If what is going on your encrypted drive is important or valuable to you, take the time to save your BitLocker recovery key when it asks you. You can either print it out (to a PDF would be a good choice if you go the print route) or you can save it to a file in a safe place. Saving it to a file makes it much easier to unlock the drive if you forget the password.
The file or printout both look similar and they provide two pieces of information. The
Identifier: This is a string of numbers and letters that uniquely identify your drive (in case you have more than one)
Recovery Key: This is the key to unlock the specific drive that matches the identifier.
It looks like this:
Then if for some reason you have forgotten your password, you can follow these steps to unlock your drive:
When you plug in the drive and it asks for your password,
choose More Options
Then choose Enter Recovery Key
Your recovery key goes in the box that appears. (Not the one with letters.)
Without either the password or a recovery key, you will not unlock the drive so please plan ahead.
You can change your email notification settings in settings.
Click on the star washer near the top right corner: Then near the bottom of the right hand panel that appears choose the option that say Mail
Now a left hand panel appears. Expand your choices if necessary until you can see the option that says Mail\Automatic processing\Message. click on Message Options:
The three choices here are pretty self explanatory:
Play a sounds when items arrive
Display a notification when a new email message arrives
Empty the Deleted Items folder when I sign out
Turn on the notifications that help you and turn off the ones that don’t. Dont’ forget to click Save above those choices to keep them. Clicking the back arrow next to Options at the top of the left column brings you back to your email. Clicking the star washer again makes the settings disappear.
On both PC and Mac computers there is a safe way to may sure you don’t corrupt your data.. PC instructions here from Microsoft:
Safely remove devices from your computer
If you unplug a storage device or removable drive from your computer while it’s transferring or saving information, you might risk losing some information. Windows provides a way to help you safely remove such devices.
Most USB devices can safely be unplugged and removed. When unplugging storage devices, such as USB flash drives or external hard drives, make sure that the computer has finished saving any information to the device before removing it. If the device has a small light that shows when it’s use, wait a few seconds after the light has finished flashing before unplugging it.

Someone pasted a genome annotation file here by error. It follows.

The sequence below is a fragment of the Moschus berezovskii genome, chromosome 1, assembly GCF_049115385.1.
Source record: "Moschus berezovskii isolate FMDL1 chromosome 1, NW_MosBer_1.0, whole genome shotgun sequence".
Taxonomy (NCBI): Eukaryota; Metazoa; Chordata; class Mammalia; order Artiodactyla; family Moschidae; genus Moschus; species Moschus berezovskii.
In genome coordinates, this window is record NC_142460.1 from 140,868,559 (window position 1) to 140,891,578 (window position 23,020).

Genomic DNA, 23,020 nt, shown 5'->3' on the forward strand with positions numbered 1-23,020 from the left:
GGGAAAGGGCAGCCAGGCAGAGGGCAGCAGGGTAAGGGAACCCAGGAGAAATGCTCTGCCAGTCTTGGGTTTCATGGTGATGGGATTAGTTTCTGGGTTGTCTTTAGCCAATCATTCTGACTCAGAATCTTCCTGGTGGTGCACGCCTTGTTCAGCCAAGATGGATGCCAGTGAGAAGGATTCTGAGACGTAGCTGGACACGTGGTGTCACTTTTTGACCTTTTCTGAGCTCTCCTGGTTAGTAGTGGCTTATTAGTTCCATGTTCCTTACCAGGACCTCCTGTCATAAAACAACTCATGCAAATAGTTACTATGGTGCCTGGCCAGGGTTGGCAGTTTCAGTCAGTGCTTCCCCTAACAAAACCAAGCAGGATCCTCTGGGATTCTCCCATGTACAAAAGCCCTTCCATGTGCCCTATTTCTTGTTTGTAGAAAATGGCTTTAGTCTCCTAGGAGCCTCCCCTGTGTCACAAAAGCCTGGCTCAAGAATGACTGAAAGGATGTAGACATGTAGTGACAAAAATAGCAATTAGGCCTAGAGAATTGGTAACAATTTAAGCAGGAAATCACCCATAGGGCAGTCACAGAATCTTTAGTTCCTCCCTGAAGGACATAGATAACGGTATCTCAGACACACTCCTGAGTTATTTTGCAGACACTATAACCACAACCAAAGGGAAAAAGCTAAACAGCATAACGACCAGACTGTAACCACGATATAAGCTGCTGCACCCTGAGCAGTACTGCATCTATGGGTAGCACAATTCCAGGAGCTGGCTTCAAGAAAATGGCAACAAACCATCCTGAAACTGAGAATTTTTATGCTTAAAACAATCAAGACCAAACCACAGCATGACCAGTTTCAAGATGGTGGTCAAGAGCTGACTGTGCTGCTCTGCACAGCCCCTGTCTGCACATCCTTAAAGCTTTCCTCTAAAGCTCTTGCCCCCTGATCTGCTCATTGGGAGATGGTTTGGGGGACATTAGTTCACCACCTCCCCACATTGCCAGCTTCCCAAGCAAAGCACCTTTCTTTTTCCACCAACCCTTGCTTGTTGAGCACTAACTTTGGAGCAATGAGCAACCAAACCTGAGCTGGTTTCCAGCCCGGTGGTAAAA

If you see the Safely Remove Hardware icon in the notification area, at the far right of the taskbar, you can use this as an indication that your devices have finished all operations in progress and are ready to be removed. If you don’t see the Safely Remove Hardware icon, click the Show hidden icons button to display all icons in the notification area.
To safely remove a certain device, click the Safely Remove Hardware icon , and then, in the list of devices, click the device that you want to remove. Windows will display a notification telling you it’s safe to remove the device.
On a Mac, right click the drive and chose eject, OR drag the drive to the trash. It is in the menu if the drive is selected also, as shown here:
Another quick tip for anyone who didn’t know already. If you want to separate one the tabs you have open in your browser into a separate window, just grab the tab and pull it out of the browser window and it will make it’s own. This is especially handy for those who have multiple monitors who would like to leave one things open all the time while they do other things in the browser.
Excellent question. The official answer is Internet Explorer 11. Extensive testing however, shows the current Google Chrome works pretty much flawlessly for the email system as well. Firefox, Safari, and various other browsers have been very poor.
If you have an older PC running Windows XP (or Vista) you are not going to have the best email experience with IE, because your browser is old. Google chrome will still perform well on most of those systems but not all.
If you don’t have Chrome and would like it you can download it here:
http://google.com/chrome, choose download from the top. As with any download, read the dialogues that appear and uncheck extra junk (like making yahoo your start page, or adding the ask toolbar)
On Tuesday, February 23rd, 2016, all Eppley faculty, staff and student Outlook email accounts are scheduled to be moved from the UNMC premises to a cloud hosted by Microsoft. The migration is scheduled to start at 1:00 am and complete by 4:00 am. It should be complete when you come in to work on, February 23rd.
On Your Desktop: With the email move to cloud, you will no longer use https://owa.unmc.edu to access email from off-campus. You will be able to access email by going to http://365.unmc.edu
On Your Mobile Device: You will need to delete your current profile (email setup) and set it up again with new information. The information and instructions on how to set up your UNMC Outlook Email on your mobile device can be found at à [Instruction for Mobile] [Video].
Off Campus Email access With the email move to cloud, you will no longer use https://secure.unmc.edu/unmc to access email from off-campus. There is no need for VPN. You will be able to access email by going to http://365.unmc.edu
With the move you will
1) Receive 28 GB of email storage (an increase from the current 2 GB)
2) Be able to add more than 2 mobile devices (up to 100 devices)
3) Be able to access email from Office 365